The story of the actual battle is short.


Although sometimes fierce (especially when defending their young), rabbits are not really known for their strength or stamina. Jii, even though a scrawny youngster, was able to subdue and finally conquer the monster. Flush with success, Jii bent over to gather the rabbit's carcass as his first hunting trophy.

It was at that exact, unfortunate moment that the rabbit's mate chose to attack young Jii.

From behind.


Remember, if you will, that Jii had left home with only an old breastplate, leggings, and leather boots as armor. Unfortunately, Jii had neglected to armor a certain part of his anatomy, which was currently exposed to attack.

The rabbit, naturally, took advantage of this fact, and chose the large unarmored target that was available. With a loud, "AAAAAH!", young Jii jumped several feet into the air in surprise, punctuating this with an "OOOOF!" as he fell to the ground, dropping his weapon as he fell.


As the monster came in again for the attack, Jii, now weaponless, got to his feet and ran as fast as he could for the farm, whimpering (and limping) as he ran.

Nearing the farmhouse, Jii slowed, then stopped to catch his breath. After calming down, he entered. The family was having the evening meal, and Jii joined them, sitting down carefully, and wincing a bit.

The older Jii noticed his son's discomfort, and asked if there was a problem.


"No," said young Jii.

"Very well," said his father. "Then you will be pleased to hear that I have decided that you and I shall go hunting together tomorrow."

"Tomorrow! Thank you, father!" said young Jii, smiling (and wincing).

After dinner, Jii went to bed, slept, and dreamt dreams of hunting. The next morning, young Jii woke early. As he dressed for his first official hunting trip, he reached for his weapon.


Suddenly, he remembered: during his ferocious battle the previous day he had dropped his yaoji! It was now lost somewhere out in the fields. He ran from the farm house, and headed for the 'battlefield'. Arriving a few minutes later, Jii was horrified to see that his yaoji had rusted in the rain beyond all hope of repair.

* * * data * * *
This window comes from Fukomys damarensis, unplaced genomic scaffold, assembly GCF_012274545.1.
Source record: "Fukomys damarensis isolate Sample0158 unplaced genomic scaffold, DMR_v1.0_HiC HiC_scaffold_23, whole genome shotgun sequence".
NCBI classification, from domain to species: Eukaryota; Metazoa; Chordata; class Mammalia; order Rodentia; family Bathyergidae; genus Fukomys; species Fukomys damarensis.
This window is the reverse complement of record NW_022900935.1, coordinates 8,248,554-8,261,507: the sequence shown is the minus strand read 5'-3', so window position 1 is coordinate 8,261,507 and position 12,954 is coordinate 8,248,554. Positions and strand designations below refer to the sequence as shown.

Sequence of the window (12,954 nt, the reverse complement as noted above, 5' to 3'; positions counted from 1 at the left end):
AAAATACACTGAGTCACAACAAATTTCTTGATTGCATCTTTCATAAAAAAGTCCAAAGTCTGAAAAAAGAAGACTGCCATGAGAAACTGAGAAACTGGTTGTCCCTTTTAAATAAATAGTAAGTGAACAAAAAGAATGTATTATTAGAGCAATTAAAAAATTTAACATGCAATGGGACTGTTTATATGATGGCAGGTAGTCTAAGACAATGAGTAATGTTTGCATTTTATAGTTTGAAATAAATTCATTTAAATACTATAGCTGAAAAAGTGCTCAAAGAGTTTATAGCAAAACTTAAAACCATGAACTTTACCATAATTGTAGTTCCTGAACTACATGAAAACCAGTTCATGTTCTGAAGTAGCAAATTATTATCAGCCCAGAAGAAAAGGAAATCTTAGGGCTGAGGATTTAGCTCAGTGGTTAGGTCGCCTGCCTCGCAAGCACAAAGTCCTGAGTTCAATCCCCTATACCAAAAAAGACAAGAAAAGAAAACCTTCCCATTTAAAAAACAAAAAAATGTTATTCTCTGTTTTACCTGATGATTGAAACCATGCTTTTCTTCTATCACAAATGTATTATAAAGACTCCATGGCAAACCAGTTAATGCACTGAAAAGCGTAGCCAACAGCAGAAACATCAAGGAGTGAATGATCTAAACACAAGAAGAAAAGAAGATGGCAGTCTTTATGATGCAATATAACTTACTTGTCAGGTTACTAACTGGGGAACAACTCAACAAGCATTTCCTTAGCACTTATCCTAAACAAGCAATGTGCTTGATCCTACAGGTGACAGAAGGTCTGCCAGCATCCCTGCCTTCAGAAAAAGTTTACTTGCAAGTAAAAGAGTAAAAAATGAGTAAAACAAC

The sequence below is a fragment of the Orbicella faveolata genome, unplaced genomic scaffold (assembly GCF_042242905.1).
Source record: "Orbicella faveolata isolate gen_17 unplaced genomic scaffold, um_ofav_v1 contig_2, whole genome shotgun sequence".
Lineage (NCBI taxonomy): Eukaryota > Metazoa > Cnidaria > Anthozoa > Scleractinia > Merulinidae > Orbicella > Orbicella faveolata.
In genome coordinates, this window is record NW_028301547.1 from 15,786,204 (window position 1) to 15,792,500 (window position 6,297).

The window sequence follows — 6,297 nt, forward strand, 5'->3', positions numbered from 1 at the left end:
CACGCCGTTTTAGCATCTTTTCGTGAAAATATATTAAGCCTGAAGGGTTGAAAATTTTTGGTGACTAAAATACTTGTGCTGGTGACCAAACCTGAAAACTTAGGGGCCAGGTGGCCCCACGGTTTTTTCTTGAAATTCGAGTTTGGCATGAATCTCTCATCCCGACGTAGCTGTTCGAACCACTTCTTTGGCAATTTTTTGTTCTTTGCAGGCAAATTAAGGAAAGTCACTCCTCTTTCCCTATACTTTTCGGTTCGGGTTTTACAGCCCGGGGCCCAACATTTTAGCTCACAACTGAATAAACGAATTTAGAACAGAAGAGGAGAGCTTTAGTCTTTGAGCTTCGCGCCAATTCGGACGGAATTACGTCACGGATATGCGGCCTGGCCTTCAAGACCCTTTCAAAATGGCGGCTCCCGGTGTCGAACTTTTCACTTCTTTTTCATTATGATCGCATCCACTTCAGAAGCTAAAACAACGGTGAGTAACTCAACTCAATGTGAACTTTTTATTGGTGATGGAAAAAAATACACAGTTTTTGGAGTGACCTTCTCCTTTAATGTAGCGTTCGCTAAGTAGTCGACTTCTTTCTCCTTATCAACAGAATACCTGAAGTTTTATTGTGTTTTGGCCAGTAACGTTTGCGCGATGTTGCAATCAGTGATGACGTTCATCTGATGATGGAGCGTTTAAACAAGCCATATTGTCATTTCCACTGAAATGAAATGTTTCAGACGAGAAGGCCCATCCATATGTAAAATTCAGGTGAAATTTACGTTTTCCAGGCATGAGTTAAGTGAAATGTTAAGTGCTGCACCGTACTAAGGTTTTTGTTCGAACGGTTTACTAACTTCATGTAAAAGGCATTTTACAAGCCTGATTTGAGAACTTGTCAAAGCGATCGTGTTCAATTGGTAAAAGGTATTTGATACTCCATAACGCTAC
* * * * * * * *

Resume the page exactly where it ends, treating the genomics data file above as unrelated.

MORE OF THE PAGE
Despondent, he picked up the remains of his weapon, and slowly walked home.

Meeting his father at the farm house door, Jii confessed to his father all that happened the night before.


"I see," said the older Jii. "Then today is probably not a good day for you to go hunting. Remain at home, do your chores, and think about what has happened."

Young Jii did so, and thought carefully as he did his chores.

Well, the slain rabbit's mate had left its mark on young Jii (in more ways than one). As he had not properly dressed his wound, it healed poorly. And, although in later years young Jii would grow to be a great hunter in his own right, whenever he sat down he was reminded of his first hunt.


And some evenings, 'reminded' of his first wound borne in lethal combat, young Jii would carefully sit down and tell this story to his children, and the morals contained within:
Know your enemy;
Always be prepared;
Know yourself;

...and for goodness sake, wear the right armor!

-- Loka Wu of Morningthaw

Notes